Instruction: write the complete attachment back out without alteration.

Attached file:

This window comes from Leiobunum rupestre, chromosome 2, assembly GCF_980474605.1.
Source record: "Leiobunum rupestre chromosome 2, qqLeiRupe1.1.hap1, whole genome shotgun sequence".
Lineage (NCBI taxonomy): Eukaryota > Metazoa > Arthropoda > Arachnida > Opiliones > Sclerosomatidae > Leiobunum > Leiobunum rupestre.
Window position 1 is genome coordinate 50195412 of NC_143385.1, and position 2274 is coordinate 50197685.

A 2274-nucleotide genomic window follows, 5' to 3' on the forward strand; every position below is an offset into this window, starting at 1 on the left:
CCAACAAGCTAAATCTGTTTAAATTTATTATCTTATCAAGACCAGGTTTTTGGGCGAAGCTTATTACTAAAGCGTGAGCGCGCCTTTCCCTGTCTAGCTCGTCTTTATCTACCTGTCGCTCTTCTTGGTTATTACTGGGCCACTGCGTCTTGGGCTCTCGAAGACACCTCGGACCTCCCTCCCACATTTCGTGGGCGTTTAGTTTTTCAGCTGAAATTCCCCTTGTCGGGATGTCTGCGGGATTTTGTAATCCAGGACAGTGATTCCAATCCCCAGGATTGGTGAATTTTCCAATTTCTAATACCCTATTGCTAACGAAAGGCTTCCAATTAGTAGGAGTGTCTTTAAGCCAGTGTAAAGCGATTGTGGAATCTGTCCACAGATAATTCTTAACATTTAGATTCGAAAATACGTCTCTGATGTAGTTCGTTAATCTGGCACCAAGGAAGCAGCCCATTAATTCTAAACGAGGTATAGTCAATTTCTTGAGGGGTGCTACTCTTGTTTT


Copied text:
This window comes from Leiobunum rupestre, chromosome 2, assembly GCF_980474605.1.
Source record: "Leiobunum rupestre chromosome 2, qqLeiRupe1.1.hap1, whole genome shotgun sequence".
Lineage (NCBI taxonomy): Eukaryota > Metazoa > Arthropoda > Arachnida > Opiliones > Sclerosomatidae > Leiobunum > Leiobunum rupestre.
Window position 1 is genome coordinate 50195412 of NC_143385.1, and position 2274 is coordinate 50197685.

A 2274-nucleotide genomic window follows, 5' to 3' on the forward strand; every position below is an offset into this window, starting at 1 on the left:
CCAACAAGCTAAATCTGTTTAAATTTATTATCTTATCAAGACCAGGTTTTTGGGCGAAGCTTATTACTAAAGCGTGAGCGCGCCTTTCCCTGTCTAGCTCGTCTTTATCTACCTGTCGCTCTTCTTGGTTATTACTGGGCCACTGCGTCTTGGGCTCTCGAAGACACCTCGGACCTCCCTCCCACATTTCGTGGGCGTTTAGTTTTTCAGCTGAAATTCCCCTTGTCGGGATGTCTGCGGGATTTTGTAATCCAGGACAGTGATTCCAATCCCCAGGATTGGTGAATTTTCCAATTTCTAATACCCTATTGCTAACGAAAGGCTTCCAATTAGTAGGAGTGTCTTTAAGCCAGTGTAAAGCGATTGTGGAATCTGTCCACAGATAATTCTTAACATTTAGATTCGAAAATACGTCTCTGATGTAGTTCGTTAATCTGGCACCAAGGAAGCAGCCCATTAATTCTAAACGAGGTATAGTCAATTTCTTGAGGGGTGCTACTCTTGTTTT